The players in this melancholy theater were the judge, lawyers, caseworkers, addicted parents and castaway children.
"You make a fool of me again, Sir, by not doing what you're supposed to do, and I guarantee you, it will be a very sorry day," says Sheindlin to a boy in court. "Do we understand each other?"
Unlike criminal court, there was no jury. Those present were supposed to work out a solution that was supposed to be in the best interest of the child. It was never easy.
"This baby was born drug-addicted and if you keep using drugs, the other baby is going to be born drug-addicted," says Sheindlin to a parent in court. "I'm telling you right now, you're not going to take this baby home from the hospital because the commissioner is not going to let you."
In this courtroom, justice must not only be done and seen to be done, it must be seen to be done fast.
Judge Sheindlin: Could you please move on, Ms. Allen? I have about 20 other cases.
Judge Sheindlin: To do today, counselor.
Counselor Levy: Yes, Your Honor, I will.
Judge Sheindlin: Good!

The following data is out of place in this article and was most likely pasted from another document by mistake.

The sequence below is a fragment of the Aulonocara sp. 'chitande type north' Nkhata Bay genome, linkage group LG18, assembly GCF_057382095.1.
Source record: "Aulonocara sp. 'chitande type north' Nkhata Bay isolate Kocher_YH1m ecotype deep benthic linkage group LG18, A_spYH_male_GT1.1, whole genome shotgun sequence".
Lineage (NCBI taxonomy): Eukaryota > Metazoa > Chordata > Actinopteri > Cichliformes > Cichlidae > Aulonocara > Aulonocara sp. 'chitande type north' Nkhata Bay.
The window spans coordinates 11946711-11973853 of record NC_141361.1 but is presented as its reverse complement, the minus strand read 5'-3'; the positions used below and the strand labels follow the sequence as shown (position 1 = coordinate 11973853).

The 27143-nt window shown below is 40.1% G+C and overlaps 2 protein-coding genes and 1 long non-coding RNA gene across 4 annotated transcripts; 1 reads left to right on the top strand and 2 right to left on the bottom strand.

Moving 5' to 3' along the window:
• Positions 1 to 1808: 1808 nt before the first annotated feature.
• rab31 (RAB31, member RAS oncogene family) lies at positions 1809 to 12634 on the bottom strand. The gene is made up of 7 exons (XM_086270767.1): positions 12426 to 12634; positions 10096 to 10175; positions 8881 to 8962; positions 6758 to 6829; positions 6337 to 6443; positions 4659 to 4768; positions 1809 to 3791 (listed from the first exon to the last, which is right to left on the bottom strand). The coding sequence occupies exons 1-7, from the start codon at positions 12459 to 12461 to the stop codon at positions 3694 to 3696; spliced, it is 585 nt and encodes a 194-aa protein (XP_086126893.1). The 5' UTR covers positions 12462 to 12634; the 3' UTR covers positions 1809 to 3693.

Levy had only one more thing to say. It rhymes with "witch".
Sheindlin has had two husbands and raised five children, three of them following her into the law.
Given what she has to deal with every day - the degradation, the abuse, the pain, the suffering, what does it do to a judge?
"What keeps me going are those few cases, maybe 10 a year, and I do maybe 1,000 cases a year," says Sheindlin. "Maybe 10 of them, I can make a real positive difference. That keeps you going."
That interview took place 10 years ago, when Sheindlin was 50. Does she think she looks younger now?
"Well, two things I think," says Sheindlin. "First of all, the work is a lot easier. And I have a couple of new parts, which helps."
Who said there are no second acts in American life? This close to retirement, this civil servant recently signed a contract that will pay her a reported $100 million dollars, making her one of the highest paid women in the history of television, and most other things.
"I would have been happy with my pension as a family court judge," says Sheindlin.
And how much would that have been? About $35,000-$40,000 a year, she says.
"A little Social Security, a little bit of equity in an apartment, in a little apartment" she adds. "Go down to Florida, buy a two-bedroom condo and eat early birds. That was the idea."